Water Quality

Ground & Drinking Water
Citizens of Springfield and Greene County depend upon area lakes and bountiful supplies of high quality groundwater for drinking water. Sixty thousand residents of rural Greene County and all of the cities in the County, except for Springfield, rely on untreated well water as their water supply. Industries depend heavily on groundwater for cooling, irrigation and process water. A study by the U.S. Geological Survey in the late 1980's indicated that are groundwater levels are declining sharply. It is clear that we must take action to conserve both the quantity and quality of our water resources.

“In the Ozarks, quality of life is tied to quality of water is tied to economic development. If we lose one, we risk losing all.” - Todd Parnell

Progress Made, Funding Needed
Much progress has been made since a 1996 Water Resources Task Force report, however much remains to be done. Our goals and objectives represent a complete, fundamentally sound, and progressive water management program, which, if implemented by Springfield and Greene County, can effectively preserve our water resources for years to come. It has become clear, however, that these goals will not be achieved unless additional funding and resources are provided. Since the first Vision 20/20 plan, we have become more and more aware of the urgency of protecting our water resources. This cannot be achieved without addressing the issue of long term funding. This must become a community priority.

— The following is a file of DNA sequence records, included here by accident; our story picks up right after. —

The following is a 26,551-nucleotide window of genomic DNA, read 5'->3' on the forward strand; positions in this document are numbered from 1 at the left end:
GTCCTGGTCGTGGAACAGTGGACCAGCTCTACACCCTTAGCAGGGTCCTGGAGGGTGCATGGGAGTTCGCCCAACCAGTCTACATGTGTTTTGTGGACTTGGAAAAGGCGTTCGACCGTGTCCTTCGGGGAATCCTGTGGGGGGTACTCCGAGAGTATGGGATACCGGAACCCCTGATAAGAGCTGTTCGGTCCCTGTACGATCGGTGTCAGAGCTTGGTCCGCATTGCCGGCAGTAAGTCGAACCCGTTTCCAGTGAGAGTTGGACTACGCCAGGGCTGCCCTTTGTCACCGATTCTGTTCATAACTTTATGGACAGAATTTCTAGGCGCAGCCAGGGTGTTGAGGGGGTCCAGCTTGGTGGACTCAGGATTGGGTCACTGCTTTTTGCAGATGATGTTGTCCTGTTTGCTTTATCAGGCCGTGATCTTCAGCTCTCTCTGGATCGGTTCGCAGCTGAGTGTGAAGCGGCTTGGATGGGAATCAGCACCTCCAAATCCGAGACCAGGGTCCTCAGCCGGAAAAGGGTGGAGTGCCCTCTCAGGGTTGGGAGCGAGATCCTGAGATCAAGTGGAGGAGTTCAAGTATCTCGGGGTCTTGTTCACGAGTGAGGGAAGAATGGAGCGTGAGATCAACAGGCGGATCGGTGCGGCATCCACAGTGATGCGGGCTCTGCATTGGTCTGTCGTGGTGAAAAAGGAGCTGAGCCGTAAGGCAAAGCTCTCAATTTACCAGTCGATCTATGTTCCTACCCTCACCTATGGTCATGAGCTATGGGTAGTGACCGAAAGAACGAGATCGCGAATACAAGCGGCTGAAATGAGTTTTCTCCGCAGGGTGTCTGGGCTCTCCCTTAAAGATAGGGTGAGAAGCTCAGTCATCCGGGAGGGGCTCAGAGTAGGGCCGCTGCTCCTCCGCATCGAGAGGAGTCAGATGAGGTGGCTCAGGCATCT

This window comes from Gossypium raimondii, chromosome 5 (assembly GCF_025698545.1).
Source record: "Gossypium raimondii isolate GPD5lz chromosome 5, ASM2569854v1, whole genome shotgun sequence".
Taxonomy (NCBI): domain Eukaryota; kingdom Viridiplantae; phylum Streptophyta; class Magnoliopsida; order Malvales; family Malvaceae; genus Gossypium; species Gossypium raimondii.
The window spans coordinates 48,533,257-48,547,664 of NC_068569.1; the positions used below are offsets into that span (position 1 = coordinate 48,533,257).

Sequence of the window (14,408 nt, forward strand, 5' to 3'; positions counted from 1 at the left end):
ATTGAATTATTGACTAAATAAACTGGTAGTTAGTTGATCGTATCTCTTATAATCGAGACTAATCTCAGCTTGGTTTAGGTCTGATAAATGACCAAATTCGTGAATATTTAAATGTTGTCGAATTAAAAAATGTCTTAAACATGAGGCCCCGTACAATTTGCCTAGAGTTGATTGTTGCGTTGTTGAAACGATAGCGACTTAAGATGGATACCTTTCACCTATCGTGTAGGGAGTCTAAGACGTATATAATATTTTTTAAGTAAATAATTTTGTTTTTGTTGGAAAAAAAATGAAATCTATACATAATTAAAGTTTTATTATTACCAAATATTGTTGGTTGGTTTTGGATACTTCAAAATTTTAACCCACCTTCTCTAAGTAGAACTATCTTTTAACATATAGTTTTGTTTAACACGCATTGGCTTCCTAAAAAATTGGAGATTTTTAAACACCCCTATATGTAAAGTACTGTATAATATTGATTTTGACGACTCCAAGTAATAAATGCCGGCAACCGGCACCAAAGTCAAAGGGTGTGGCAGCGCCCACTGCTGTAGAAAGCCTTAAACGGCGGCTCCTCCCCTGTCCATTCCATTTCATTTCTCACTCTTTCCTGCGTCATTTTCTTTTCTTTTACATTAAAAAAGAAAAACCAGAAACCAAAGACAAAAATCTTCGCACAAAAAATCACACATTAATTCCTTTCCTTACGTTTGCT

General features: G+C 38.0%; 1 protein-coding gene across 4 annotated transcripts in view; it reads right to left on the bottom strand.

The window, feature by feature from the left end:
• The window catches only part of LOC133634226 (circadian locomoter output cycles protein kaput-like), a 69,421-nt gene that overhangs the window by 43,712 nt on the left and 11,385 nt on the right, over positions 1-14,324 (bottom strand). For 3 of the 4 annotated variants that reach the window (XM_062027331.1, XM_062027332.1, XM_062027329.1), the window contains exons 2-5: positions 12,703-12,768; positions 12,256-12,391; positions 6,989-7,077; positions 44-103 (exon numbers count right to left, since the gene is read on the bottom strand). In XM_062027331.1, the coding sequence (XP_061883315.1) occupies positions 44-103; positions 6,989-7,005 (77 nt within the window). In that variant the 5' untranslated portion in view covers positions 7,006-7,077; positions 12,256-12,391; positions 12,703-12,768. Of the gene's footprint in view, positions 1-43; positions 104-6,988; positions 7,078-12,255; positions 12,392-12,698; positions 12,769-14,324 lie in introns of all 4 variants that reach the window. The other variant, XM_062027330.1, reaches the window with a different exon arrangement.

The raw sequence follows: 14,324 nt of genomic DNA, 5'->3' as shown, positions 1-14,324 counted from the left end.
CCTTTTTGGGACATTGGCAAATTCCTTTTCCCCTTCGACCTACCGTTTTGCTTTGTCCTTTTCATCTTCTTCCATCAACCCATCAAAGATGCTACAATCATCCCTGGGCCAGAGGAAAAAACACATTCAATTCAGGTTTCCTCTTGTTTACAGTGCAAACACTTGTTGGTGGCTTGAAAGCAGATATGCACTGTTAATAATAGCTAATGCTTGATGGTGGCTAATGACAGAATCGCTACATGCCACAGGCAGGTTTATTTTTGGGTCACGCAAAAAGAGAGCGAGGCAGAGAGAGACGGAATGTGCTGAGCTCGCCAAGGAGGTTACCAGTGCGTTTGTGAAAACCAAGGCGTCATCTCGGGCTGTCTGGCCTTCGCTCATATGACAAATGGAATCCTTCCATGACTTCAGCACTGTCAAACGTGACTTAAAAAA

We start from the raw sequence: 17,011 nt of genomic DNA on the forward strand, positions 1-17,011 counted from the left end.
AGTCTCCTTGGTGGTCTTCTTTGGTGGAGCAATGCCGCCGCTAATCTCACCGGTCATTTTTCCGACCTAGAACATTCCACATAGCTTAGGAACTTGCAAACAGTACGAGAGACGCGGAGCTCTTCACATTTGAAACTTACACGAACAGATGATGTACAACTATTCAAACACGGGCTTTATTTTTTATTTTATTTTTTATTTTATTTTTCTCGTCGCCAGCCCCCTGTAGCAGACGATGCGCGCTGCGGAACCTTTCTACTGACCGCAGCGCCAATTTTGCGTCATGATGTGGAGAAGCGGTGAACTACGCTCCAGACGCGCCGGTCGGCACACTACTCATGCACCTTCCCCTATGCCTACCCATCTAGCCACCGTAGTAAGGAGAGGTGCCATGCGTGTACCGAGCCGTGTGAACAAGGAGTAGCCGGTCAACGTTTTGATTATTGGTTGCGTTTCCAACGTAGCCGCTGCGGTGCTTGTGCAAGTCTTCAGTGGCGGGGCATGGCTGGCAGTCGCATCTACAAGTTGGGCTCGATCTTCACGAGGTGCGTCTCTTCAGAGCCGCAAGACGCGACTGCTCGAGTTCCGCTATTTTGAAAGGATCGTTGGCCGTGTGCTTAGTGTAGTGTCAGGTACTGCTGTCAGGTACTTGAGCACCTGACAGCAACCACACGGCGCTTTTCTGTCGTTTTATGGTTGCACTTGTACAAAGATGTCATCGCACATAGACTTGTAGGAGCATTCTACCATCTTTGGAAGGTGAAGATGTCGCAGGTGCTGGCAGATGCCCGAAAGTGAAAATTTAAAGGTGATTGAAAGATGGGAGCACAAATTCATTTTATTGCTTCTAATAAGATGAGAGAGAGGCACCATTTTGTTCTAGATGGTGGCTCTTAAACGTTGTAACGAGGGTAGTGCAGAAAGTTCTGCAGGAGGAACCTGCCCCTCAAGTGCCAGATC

Strategic Action Plan
  • Inform and educate community leadership on water issues and needs.
  • Build community understanding and support.
  • Require water quality BMPs for new developments in all watersheds in the City and County.
  • Revise regulations & policies to require consideration of water quality and quantity early in development planning process.
  • Adopt improved design criteria for water quality BMPs.
  • Amend city sinkhole ordinance to include water quality protection policy BMP standards.
  • Continue and enhance existing water quality education and outreach activities.
  • Conduct a formal funding study for stormwater and non-point source pollution programs.
  • Conduct a study to determine current status of groundwater usage, water table levels, and forecast future trends.
  • Develop the Watershed Institute.
  • Adopt stream buffering protection ordinance.
  • Offer community / voters opportunity to fund a stormwater and non-point source pollution program.
  • Draft and adopt standards for re-development.
  • Expand city and county programs for operation and maintenance for stormwater facilities, as required by state and Federal stormwater permits.
  • Develop program for regulating operation and maintenance of septic systems in areas not served by public sewers.
  • Develop water management plans for all watersheds in Springfield-Greene County. Establish priorities based upon water quality and quantity issues. Ensure that comprehensive plans, zoning ordinances, subdivision regulations and other city and county plans and regulations are consistent with established water management plans.
  • Expand the erosion and sediment control program in the City of Springfield and provide resources for plan review and construction site inspection for enforcement of the city’s grading ordinance, similar to the county’s program.
  • Expand the water quality education and outreach program.